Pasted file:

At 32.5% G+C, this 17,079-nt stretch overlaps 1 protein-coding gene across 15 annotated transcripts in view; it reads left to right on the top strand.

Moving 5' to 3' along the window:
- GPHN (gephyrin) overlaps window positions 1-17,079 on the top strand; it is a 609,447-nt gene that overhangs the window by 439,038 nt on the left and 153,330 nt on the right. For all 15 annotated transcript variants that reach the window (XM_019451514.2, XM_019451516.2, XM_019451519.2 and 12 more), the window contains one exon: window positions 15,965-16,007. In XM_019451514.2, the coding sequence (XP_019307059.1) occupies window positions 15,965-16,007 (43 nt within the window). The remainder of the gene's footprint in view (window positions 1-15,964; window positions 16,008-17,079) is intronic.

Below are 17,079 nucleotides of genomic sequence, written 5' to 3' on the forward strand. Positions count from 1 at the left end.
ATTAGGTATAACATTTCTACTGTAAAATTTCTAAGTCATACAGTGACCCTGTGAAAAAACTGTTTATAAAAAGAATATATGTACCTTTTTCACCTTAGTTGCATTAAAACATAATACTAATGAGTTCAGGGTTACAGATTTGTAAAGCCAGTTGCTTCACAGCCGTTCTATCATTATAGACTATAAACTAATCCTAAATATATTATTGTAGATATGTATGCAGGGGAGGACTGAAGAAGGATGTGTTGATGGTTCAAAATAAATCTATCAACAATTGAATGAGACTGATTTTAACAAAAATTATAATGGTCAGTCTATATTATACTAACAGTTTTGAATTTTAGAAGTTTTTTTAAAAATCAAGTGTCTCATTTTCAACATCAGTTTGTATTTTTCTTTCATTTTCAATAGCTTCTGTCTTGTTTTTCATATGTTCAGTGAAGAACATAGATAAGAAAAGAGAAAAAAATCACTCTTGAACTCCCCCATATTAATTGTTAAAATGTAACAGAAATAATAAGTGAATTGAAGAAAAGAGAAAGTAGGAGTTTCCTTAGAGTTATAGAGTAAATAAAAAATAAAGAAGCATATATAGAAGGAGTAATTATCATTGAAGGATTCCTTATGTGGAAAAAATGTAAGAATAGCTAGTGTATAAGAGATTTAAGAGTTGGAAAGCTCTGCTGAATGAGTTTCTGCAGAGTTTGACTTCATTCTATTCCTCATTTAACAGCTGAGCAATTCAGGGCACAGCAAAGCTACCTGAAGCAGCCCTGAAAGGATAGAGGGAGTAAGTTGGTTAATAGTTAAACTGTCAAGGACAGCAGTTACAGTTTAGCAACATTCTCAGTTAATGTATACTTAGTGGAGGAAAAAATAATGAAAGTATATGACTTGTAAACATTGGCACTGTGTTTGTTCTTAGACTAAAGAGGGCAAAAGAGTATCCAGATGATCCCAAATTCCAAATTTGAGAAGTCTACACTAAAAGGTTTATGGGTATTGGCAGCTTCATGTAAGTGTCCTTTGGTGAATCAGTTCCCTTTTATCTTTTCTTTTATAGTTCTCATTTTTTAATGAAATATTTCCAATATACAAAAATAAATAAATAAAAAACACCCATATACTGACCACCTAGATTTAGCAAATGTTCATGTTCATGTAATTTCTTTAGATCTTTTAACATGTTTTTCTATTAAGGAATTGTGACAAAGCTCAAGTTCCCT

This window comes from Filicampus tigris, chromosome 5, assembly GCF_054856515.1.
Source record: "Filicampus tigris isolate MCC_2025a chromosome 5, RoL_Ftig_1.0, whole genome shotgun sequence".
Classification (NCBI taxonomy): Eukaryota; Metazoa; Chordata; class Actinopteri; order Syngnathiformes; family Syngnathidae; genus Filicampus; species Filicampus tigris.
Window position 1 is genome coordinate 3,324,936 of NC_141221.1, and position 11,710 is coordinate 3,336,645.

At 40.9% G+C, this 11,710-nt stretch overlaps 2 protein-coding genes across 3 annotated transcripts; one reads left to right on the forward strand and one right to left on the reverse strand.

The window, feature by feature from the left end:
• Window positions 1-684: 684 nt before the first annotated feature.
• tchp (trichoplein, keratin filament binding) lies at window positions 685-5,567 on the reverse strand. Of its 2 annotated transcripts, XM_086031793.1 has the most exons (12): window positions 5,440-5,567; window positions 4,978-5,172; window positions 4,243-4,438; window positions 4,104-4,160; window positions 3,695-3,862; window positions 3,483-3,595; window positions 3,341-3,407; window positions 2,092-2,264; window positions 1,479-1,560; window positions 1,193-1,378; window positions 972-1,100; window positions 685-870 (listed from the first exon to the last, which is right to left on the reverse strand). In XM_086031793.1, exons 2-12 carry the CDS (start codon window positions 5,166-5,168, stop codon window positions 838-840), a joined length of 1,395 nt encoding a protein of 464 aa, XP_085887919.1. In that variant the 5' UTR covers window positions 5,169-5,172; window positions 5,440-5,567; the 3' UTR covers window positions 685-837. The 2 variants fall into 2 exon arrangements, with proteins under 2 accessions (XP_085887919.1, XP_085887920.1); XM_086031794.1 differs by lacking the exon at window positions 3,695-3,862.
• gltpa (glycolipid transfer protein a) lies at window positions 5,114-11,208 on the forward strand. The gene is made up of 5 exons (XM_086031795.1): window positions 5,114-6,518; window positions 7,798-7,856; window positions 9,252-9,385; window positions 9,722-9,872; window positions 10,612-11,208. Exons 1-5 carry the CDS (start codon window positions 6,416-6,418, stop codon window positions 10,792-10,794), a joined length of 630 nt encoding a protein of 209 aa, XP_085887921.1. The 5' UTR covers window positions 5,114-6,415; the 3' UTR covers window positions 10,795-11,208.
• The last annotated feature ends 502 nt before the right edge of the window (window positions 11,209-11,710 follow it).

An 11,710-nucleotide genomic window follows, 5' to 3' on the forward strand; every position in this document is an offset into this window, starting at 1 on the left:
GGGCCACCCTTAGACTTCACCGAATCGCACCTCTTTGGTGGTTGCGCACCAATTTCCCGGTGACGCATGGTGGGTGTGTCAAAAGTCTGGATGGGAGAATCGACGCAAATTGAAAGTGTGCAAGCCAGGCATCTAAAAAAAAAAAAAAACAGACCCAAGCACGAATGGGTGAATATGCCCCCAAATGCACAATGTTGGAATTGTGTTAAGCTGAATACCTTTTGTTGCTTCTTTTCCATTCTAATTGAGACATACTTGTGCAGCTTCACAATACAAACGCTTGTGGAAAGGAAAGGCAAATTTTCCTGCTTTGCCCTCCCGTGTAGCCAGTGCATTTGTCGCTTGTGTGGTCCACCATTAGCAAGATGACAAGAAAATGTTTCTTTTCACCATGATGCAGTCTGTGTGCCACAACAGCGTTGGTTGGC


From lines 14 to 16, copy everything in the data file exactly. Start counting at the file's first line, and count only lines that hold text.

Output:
• gltpa (glycolipid transfer protein a) lies at window positions 5,114-11,208 on the forward strand. The gene is made up of 5 exons (XM_086031795.1): window positions 5,114-6,518; window positions 7,798-7,856; window positions 9,252-9,385; window positions 9,722-9,872; window positions 10,612-11,208. Exons 1-5 carry the CDS (start codon window positions 6,416-6,418, stop codon window positions 10,792-10,794), a joined length of 630 nt encoding a protein of 209 aa, XP_085887921.1. The 5' UTR covers window positions 5,114-6,415; the 3' UTR covers window positions 10,795-11,208.
• The last annotated feature ends 502 nt before the right edge of the window (window positions 11,209-11,710 follow it).

An 11,710-nucleotide genomic window follows, 5' to 3' on the forward strand; every position in this document is an offset into this window, starting at 1 on the left: